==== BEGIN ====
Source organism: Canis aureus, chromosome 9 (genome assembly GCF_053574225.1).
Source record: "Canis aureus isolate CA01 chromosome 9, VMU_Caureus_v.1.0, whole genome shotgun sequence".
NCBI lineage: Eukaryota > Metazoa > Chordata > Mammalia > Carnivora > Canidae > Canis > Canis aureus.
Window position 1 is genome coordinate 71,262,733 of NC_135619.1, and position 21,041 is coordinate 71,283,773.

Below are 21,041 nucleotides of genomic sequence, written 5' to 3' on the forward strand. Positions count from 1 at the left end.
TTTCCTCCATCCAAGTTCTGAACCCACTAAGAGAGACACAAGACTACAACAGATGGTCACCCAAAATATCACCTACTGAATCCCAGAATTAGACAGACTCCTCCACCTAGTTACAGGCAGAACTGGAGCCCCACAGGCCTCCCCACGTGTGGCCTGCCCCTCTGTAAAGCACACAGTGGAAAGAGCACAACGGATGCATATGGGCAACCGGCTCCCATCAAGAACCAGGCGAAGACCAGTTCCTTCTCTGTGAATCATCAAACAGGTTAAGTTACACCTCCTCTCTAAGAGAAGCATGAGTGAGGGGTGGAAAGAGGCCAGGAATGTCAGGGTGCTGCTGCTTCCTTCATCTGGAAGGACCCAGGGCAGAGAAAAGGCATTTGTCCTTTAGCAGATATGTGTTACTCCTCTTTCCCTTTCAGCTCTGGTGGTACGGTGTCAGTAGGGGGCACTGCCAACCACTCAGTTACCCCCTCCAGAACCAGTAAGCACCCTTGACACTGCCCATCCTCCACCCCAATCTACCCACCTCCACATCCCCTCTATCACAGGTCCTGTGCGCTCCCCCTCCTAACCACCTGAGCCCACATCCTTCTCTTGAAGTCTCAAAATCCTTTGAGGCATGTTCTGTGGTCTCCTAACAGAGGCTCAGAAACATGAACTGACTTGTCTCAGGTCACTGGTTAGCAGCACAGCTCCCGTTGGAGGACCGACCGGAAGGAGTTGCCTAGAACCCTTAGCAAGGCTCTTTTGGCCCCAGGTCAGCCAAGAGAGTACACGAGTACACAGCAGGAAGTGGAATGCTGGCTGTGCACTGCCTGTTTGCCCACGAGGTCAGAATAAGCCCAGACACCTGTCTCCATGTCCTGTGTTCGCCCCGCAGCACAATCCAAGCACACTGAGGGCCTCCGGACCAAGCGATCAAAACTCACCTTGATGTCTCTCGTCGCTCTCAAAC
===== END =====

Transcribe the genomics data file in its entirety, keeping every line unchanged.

Source organism: Canis aureus, chromosome 9 (genome assembly GCF_053574225.1).
Source record: "Canis aureus isolate CA01 chromosome 9, VMU_Caureus_v.1.0, whole genome shotgun sequence".
NCBI lineage: Eukaryota > Metazoa > Chordata > Mammalia > Carnivora > Canidae > Canis > Canis aureus.
Window position 1 is genome coordinate 71,262,733 of NC_135619.1, and position 21,041 is coordinate 71,283,773.

Below are 21,041 nucleotides of genomic sequence, written 5' to 3' on the forward strand. Positions count from 1 at the left end.
TTTCCTCCATCCAAGTTCTGAACCCACTAAGAGAGACACAAGACTACAACAGATGGTCACCCAAAATATCACCTACTGAATCCCAGAATTAGACAGACTCCTCCACCTAGTTACAGGCAGAACTGGAGCCCCACAGGCCTCCCCACGTGTGGCCTGCCCCTCTGTAAAGCACACAGTGGAAAGAGCACAACGGATGCATATGGGCAACCGGCTCCCATCAAGAACCAGGCGAAGACCAGTTCCTTCTCTGTGAATCATCAAACAGGTTAAGTTACACCTCCTCTCTAAGAGAAGCATGAGTGAGGGGTGGAAAGAGGCCAGGAATGTCAGGGTGCTGCTGCTTCCTTCATCTGGAAGGACCCAGGGCAGAGAAAAGGCATTTGTCCTTTAGCAGATATGTGTTACTCCTCTTTCCCTTTCAGCTCTGGTGGTACGGTGTCAGTAGGGGGCACTGCCAACCACTCAGTTACCCCCTCCAGAACCAGTAAGCACCCTTGACACTGCCCATCCTCCACCCCAATCTACCCACCTCCACATCCCCTCTATCACAGGTCCTGTGCGCTCCCCCTCCTAACCACCTGAGCCCACATCCTTCTCTTGAAGTCTCAAAATCCTTTGAGGCATGTTCTGTGGTCTCCTAACAGAGGCTCAGAAACATGAACTGACTTGTCTCAGGTCACTGGTTAGCAGCACAGCTCCCGTTGGAGGACCGACCGGAAGGAGTTGCCTAGAACCCTTAGCAAGGCTCTTTTGGCCCCAGGTCAGCCAAGAGAGTACACGAGTACACAGCAGGAAGTGGAATGCTGGCTGTGCACTGCCTGTTTGCCCACGAGGTCAGAATAAGCCCAGACACCTGTCTCCATGTCCTGTGTTCGCCCCGCAGCACAATCCAAGCACACTGAGGGCCTCCGGACCAAGCGATCAAAACTCACCTTGATGTCTCTCGTCGCTCTCAAAC